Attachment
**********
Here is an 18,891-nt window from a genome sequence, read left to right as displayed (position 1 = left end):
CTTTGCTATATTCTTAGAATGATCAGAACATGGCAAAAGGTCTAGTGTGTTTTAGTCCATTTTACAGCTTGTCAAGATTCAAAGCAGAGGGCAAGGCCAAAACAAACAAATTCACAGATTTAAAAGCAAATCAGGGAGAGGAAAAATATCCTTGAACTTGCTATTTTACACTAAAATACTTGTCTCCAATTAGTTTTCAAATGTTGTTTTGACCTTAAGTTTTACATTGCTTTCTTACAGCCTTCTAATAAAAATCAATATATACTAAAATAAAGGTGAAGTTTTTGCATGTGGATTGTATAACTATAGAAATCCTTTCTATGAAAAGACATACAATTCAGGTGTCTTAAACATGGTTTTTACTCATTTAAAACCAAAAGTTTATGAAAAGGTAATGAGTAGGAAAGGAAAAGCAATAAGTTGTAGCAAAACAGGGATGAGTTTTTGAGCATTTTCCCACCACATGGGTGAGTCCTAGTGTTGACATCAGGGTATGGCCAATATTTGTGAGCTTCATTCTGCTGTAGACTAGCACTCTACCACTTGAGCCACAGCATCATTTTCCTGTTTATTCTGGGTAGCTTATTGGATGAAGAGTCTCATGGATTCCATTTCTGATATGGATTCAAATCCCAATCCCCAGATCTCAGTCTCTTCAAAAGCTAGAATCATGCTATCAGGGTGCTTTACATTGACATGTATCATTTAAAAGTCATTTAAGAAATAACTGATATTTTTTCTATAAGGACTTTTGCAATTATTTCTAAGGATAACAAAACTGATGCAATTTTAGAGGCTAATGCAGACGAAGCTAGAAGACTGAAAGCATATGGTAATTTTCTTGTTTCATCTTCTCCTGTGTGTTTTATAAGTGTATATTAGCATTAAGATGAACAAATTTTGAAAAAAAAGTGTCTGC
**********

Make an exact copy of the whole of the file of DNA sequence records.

Here is an 18,891-nt window from a genome sequence, read left to right as displayed (position 1 = left end):
CTTTGCTATATTCTTAGAATGATCAGAACATGGCAAAAGGTCTAGTGTGTTTTAGTCCATTTTACAGCTTGTCAAGATTCAAAGCAGAGGGCAAGGCCAAAACAAACAAATTCACAGATTTAAAAGCAAATCAGGGAGAGGAAAAATATCCTTGAACTTGCTATTTTACACTAAAATACTTGTCTCCAATTAGTTTTCAAATGTTGTTTTGACCTTAAGTTTTACATTGCTTTCTTACAGCCTTCTAATAAAAATCAATATATACTAAAATAAAGGTGAAGTTTTTGCATGTGGATTGTATAACTATAGAAATCCTTTCTATGAAAAGACATACAATTCAGGTGTCTTAAACATGGTTTTTACTCATTTAAAACCAAAAGTTTATGAAAAGGTAATGAGTAGGAAAGGAAAAGCAATAAGTTGTAGCAAAACAGGGATGAGTTTTTGAGCATTTTCCCACCACATGGGTGAGTCCTAGTGTTGACATCAGGGTATGGCCAATATTTGTGAGCTTCATTCTGCTGTAGACTAGCACTCTACCACTTGAGCCACAGCATCATTTTCCTGTTTATTCTGGGTAGCTTATTGGATGAAGAGTCTCATGGATTCCATTTCTGATATGGATTCAAATCCCAATCCCCAGATCTCAGTCTCTTCAAAAGCTAGAATCATGCTATCAGGGTGCTTTACATTGACATGTATCATTTAAAAGTCATTTAAGAAATAACTGATATTTTTTCTATAAGGACTTTTGCAATTATTTCTAAGGATAACAAAACTGATGCAATTTTAGAGGCTAATGCAGACGAAGCTAGAAGACTGAAAGCATATGGTAATTTTCTTGTTTCATCTTCTCCTGTGTGTTTTATAAGTGTATATTAGCATTAAGATGAACAAATTTTGAAAAAAAAGTGTCTGC